La Dolce Vita

Fabrizio Magnanini

If if we have to choose only one italian film to preserve, without any doubt it will be “La dolce vita” of Federico Fellini. There is no normal plot but the story follows Marcello Rubini (played
by Marcello Mastroianni, a wanna-be writer who works as journalist) for one week in Rome.

During the last days of 1999, the english newspaper The independent wrote a short review of the film (the film was broadcast in english tv) and they wrote “A film about the crisis of the end of the millennium, made 40 years before!”.

After many years, it’s even difficult to understand the impact of the film for audiences of 1960: nowadays many people think that the film is a celebration of the dolce vita (which means sweet life, meaning comfortable life) and that Anita Ekberg getting in Trevi fountain is the core of the film; they can’t be more wrong. The film’s message is against that lifestyle, Marcello (Marcello Mastroianni) is looking for the true meaning of life and he can’t find it in the parties organized by the roman aristocratic class.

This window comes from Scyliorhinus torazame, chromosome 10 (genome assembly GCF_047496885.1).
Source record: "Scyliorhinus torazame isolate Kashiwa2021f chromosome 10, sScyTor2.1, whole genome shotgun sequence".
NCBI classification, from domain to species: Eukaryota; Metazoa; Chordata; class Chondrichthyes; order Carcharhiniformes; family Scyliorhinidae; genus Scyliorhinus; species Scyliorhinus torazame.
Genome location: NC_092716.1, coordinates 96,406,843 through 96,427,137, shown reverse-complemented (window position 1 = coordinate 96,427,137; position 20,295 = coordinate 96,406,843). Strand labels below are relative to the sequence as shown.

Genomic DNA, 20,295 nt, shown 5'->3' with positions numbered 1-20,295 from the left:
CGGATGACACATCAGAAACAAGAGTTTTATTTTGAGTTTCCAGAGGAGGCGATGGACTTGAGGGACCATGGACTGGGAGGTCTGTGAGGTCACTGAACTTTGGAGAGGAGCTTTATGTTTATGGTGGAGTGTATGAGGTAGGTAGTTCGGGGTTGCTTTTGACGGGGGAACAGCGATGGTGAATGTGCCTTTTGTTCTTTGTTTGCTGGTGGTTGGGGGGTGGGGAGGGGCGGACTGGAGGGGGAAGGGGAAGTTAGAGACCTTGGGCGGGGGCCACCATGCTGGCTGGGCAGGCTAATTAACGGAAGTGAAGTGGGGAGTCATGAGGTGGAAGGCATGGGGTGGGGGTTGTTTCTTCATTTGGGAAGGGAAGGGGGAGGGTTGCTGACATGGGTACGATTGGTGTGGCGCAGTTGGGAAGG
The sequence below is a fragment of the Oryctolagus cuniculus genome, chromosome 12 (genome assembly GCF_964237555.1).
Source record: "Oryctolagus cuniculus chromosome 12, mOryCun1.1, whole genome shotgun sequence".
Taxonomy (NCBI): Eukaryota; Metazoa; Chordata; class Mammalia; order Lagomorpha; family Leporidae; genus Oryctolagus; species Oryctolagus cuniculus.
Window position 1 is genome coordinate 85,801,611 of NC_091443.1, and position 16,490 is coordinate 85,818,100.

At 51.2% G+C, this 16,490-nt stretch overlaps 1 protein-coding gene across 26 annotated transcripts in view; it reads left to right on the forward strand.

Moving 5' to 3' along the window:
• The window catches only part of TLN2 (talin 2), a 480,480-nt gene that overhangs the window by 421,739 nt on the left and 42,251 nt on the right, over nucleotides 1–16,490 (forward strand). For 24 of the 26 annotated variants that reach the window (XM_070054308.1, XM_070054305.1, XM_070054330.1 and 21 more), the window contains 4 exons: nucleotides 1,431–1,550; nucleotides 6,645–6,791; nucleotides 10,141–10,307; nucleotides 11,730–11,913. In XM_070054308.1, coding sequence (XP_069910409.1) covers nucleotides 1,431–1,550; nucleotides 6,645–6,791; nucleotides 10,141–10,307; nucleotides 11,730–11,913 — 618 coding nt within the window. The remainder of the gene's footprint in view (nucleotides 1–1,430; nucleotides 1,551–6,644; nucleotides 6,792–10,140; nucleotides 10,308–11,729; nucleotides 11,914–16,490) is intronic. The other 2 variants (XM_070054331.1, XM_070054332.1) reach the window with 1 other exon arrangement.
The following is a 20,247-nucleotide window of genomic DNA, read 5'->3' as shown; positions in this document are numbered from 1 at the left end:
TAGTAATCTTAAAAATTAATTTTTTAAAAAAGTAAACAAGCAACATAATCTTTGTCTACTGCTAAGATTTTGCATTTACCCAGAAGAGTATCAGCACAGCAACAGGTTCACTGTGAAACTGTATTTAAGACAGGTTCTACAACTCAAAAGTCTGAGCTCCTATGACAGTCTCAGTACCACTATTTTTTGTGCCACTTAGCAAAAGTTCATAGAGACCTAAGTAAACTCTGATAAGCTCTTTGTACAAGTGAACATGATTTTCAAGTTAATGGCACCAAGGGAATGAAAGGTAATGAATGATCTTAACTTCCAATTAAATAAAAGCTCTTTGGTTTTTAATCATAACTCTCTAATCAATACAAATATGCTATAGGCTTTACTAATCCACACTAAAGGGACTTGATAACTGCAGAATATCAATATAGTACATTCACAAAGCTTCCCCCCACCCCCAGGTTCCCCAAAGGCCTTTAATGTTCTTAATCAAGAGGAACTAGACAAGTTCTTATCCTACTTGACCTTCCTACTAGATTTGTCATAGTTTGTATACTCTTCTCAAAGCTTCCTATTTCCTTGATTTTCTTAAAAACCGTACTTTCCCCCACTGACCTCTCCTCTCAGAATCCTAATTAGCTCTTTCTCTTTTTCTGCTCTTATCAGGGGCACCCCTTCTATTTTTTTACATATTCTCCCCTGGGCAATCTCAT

If we see the messages in the IMDB board we go from “the best movie ever” to “oh .. boring”: it’s not easy for new generations (the majority of people who use internet) to understand a film like that, a film that is 3 hours long and hasn’t really a plot. You shouldn’t watch la dolce vita (or the film “Tree of life” for example) like you normally watch a film but you should watch it like you watch a painting.

A curious anecdote: when Georges Simenon (belgian writer, president of 1960 Cannes film festival) announced that La dolce vita had won the Palme d’or (the best prize), the audience booed him.